Mycotoxins are toxic compounds produced by different types of fungus, belonging mainly to the Aspergillus, Penicillium and Fusarium genera. Under favourable environmental conditions, when temperature and moisture are conducive, these fungi proliferate and may produce mycotoxins. They commonly enter the food chain through contaminated food and feed crops, mainly cereals.
The presence of mycotoxins in food and feed may affect human and animal health as they may cause many different adverse health effects such as induction of cancer and mutagenicity, as well as estrogenic, gastrointestinal and kidney disorders. Some mycotoxins are also immunosuppressive reducing resistance to infectious disease.
EFSA collects and evaluates occurrence data on mycotoxins in food and feed. It also prepares guidance for applicants on how to conduct the safety and efficacy assessment of feed additives that help to reduce the contamination of feed by mycotoxins.
EFSA’s Panel on Contaminants in the Food Chain (CONTAM) provides risk managers with scientific advice to inform their decision-making on the setting of maximum levels of mycotoxins (such as ochratoxin A, deoxynivalenol or zearalenone) in food and feed. It looks at the related risks posed to human and animal health and may sets Tolerable Daily Intakes for various mycotoxins. With regard to mycotoxins in feed, the CONTAM Panel also considers the level of carry over from feed to foods of animal origin and identifies feed materials which could be considered as sources of exposure. EFSA’s work on aflatoxins, a type of mycotoxin found in ready-to-eat almonds, hazelnuts and pistachios, is detailed in a separate topic.
EFSA staff ensures the continuity of data collection on mycotoxins, integrating newly generated occurrence data into existing databases and supporting the creation of new ones.
The Panel on Additives and Products or Substances Used in Animal Feed carries out related work on the safety for animals of feed additives containing substances used to reduce the contamination of feed by mycotoxins. EFSA has also delivered advice on the guidelines to be followed for the submission of applications for the authorisation of this kind of feed additive.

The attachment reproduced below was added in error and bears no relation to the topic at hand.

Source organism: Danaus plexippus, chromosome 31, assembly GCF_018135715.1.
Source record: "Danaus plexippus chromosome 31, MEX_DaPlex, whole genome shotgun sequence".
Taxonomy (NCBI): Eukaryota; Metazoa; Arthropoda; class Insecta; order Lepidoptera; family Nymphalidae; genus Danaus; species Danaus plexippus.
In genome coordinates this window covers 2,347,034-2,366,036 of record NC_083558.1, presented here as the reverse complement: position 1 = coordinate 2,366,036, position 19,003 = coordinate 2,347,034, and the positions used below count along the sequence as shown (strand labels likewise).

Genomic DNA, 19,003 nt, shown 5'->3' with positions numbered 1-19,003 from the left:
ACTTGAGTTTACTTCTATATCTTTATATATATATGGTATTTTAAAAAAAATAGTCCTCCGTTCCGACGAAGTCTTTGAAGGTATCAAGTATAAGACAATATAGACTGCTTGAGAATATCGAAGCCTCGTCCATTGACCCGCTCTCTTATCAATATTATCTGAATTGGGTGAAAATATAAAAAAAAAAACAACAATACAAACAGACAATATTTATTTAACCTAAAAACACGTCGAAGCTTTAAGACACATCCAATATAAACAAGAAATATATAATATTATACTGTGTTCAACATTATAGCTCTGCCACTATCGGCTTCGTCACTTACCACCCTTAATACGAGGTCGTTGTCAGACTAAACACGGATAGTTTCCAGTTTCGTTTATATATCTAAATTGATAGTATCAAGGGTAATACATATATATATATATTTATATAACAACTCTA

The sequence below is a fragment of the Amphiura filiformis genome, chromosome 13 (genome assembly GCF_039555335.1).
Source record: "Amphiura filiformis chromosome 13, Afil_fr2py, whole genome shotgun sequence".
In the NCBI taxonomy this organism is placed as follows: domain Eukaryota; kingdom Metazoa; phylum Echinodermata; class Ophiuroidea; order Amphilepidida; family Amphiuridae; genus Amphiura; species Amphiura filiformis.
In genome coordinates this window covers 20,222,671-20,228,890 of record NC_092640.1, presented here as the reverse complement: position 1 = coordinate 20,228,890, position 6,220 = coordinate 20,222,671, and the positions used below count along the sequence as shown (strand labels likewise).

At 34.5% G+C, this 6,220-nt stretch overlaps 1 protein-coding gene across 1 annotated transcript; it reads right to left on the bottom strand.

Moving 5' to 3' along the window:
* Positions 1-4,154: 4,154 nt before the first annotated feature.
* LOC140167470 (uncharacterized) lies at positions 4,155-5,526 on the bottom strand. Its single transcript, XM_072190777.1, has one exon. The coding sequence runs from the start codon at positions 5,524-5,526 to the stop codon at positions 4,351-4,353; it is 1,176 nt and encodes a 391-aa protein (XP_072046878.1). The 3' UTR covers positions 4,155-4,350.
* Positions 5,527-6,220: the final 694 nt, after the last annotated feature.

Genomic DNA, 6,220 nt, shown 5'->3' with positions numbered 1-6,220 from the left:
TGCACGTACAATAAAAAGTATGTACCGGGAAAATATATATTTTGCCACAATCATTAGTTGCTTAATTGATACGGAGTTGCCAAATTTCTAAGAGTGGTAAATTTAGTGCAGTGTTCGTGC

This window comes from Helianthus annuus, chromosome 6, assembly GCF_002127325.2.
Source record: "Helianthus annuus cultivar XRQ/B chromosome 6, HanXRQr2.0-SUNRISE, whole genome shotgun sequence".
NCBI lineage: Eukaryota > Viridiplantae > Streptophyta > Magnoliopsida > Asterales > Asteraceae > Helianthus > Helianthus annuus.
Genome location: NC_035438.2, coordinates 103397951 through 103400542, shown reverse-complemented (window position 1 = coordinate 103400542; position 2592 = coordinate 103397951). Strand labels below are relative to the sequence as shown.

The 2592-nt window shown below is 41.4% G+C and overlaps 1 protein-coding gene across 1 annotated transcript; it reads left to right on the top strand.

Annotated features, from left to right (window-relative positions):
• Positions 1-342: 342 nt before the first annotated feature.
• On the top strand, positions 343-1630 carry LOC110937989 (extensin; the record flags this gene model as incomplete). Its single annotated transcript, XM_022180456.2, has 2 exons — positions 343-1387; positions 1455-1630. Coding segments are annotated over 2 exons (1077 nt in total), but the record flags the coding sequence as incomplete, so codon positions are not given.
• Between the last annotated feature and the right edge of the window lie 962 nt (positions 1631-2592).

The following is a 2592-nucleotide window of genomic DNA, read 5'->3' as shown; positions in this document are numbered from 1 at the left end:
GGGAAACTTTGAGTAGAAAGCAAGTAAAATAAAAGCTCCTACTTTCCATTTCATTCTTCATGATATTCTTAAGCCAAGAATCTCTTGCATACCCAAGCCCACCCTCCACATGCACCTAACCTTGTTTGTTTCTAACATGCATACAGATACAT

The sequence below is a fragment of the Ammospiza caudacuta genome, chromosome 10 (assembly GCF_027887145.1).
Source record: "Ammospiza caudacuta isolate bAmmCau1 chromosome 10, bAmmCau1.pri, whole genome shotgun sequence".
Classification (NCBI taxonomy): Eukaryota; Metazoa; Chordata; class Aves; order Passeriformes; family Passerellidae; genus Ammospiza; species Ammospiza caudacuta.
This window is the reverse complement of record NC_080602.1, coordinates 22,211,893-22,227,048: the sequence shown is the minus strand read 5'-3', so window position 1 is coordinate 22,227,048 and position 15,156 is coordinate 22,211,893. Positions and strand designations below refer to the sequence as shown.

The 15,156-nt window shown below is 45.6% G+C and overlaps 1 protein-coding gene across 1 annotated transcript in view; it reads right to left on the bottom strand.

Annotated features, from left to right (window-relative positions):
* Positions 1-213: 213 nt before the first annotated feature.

Main work in progress
Requests for EFSA opinions on human and animal health risks related to the following mycotoxins in food and feed:
EFSA provides scientific advice and risk assessments on mycotoxins for EU risk managers to help them assess the need for regulatory measures as regards the safety of mycotoxin-contaminated food and feed. In particular, EFSA is required to:
- Evaluate the toxicity of mycotoxins for humans and animals considering all relevant toxicological information available
- Assess human and animal exposure using occurrence data, in particular, from monitoring activities in EU Member States
- Consider the exposure for specific population groups e.g. infants and children, people following specific diets
- Consider the exposure of different animal species such as farm animals, fish and companion animals (pets and horses)
- Make research recommendations for the collection of further data on mycotoxins that enable the refinement of risk assessments.
EU legislation protects consumers by:
- Setting maximum levels for mycotoxins in food and feed to ensure they are not harmful to human or animal health
- Keeping mycotoxin levels as low as reasonably achievable following recommended good agricultural, storage and processing practices.
Maximum levels for mycotoxins and certain other contaminants in food are set in Regulation (EC) 1881/2006 and subsequent amendments. Provisions for methods of sampling and analysis for the official control of mycotoxins were introduced in Regulation (EC) 401/2006.
- Regulation (EC) 1881/2006 setting maximum levels for certain contaminants in foodstuffs
- Regulation (EC) 401/2006 on the official control of the levels of mycotoxins in foodstuffs
Directive 2002/32/EC establishes the maximum levels of contaminants, including mycotoxins, permitted in feed. Due to the wide year-to-year variation and the limited carry-over from food to feed of Fusarium toxins and ochratoxin A, a two-step approach was adopted for these mycotoxins in Recommendation 2006/576/EC.